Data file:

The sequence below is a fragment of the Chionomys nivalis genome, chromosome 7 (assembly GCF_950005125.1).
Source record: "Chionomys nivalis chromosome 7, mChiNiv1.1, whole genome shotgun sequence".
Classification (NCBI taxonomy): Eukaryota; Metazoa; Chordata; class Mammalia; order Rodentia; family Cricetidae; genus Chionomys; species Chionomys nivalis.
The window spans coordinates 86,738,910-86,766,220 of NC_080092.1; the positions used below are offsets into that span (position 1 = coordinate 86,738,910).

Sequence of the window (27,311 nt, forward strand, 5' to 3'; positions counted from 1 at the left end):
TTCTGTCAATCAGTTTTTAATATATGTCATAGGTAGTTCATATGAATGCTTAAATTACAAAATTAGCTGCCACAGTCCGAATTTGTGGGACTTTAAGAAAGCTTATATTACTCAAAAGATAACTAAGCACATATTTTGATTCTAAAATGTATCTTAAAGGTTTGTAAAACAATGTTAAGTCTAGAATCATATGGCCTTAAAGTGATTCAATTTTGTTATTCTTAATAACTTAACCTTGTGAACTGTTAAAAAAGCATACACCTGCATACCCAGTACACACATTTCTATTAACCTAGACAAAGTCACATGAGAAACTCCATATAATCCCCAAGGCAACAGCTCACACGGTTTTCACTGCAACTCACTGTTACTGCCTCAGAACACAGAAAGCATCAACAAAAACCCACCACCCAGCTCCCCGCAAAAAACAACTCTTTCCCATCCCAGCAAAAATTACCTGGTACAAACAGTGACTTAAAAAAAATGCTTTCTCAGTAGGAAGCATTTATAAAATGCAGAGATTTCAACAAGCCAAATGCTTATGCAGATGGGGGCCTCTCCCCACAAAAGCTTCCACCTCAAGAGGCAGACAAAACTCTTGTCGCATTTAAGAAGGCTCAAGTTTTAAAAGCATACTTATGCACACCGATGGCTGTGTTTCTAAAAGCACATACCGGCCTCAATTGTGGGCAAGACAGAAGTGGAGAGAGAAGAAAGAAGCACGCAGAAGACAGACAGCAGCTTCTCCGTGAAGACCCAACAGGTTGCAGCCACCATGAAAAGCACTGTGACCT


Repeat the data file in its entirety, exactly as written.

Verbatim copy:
The sequence below is a fragment of the Chionomys nivalis genome, chromosome 7 (assembly GCF_950005125.1).
Source record: "Chionomys nivalis chromosome 7, mChiNiv1.1, whole genome shotgun sequence".
Classification (NCBI taxonomy): Eukaryota; Metazoa; Chordata; class Mammalia; order Rodentia; family Cricetidae; genus Chionomys; species Chionomys nivalis.
The window spans coordinates 86,738,910-86,766,220 of NC_080092.1; the positions used below are offsets into that span (position 1 = coordinate 86,738,910).

Sequence of the window (27,311 nt, forward strand, 5' to 3'; positions counted from 1 at the left end):
TTCTGTCAATCAGTTTTTAATATATGTCATAGGTAGTTCATATGAATGCTTAAATTACAAAATTAGCTGCCACAGTCCGAATTTGTGGGACTTTAAGAAAGCTTATATTACTCAAAAGATAACTAAGCACATATTTTGATTCTAAAATGTATCTTAAAGGTTTGTAAAACAATGTTAAGTCTAGAATCATATGGCCTTAAAGTGATTCAATTTTGTTATTCTTAATAACTTAACCTTGTGAACTGTTAAAAAAGCATACACCTGCATACCCAGTACACACATTTCTATTAACCTAGACAAAGTCACATGAGAAACTCCATATAATCCCCAAGGCAACAGCTCACACGGTTTTCACTGCAACTCACTGTTACTGCCTCAGAACACAGAAAGCATCAACAAAAACCCACCACCCAGCTCCCCGCAAAAAACAACTCTTTCCCATCCCAGCAAAAATTACCTGGTACAAACAGTGACTTAAAAAAAATGCTTTCTCAGTAGGAAGCATTTATAAAATGCAGAGATTTCAACAAGCCAAATGCTTATGCAGATGGGGGCCTCTCCCCACAAAAGCTTCCACCTCAAGAGGCAGACAAAACTCTTGTCGCATTTAAGAAGGCTCAAGTTTTAAAAGCATACTTATGCACACCGATGGCTGTGTTTCTAAAAGCACATACCGGCCTCAATTGTGGGCAAGACAGAAGTGGAGAGAGAAGAAAGAAGCACGCAGAAGACAGACAGCAGCTTCTCCGTGAAGACCCAACAGGTTGCAGCCACCATGAAAAGCACTGTGACCT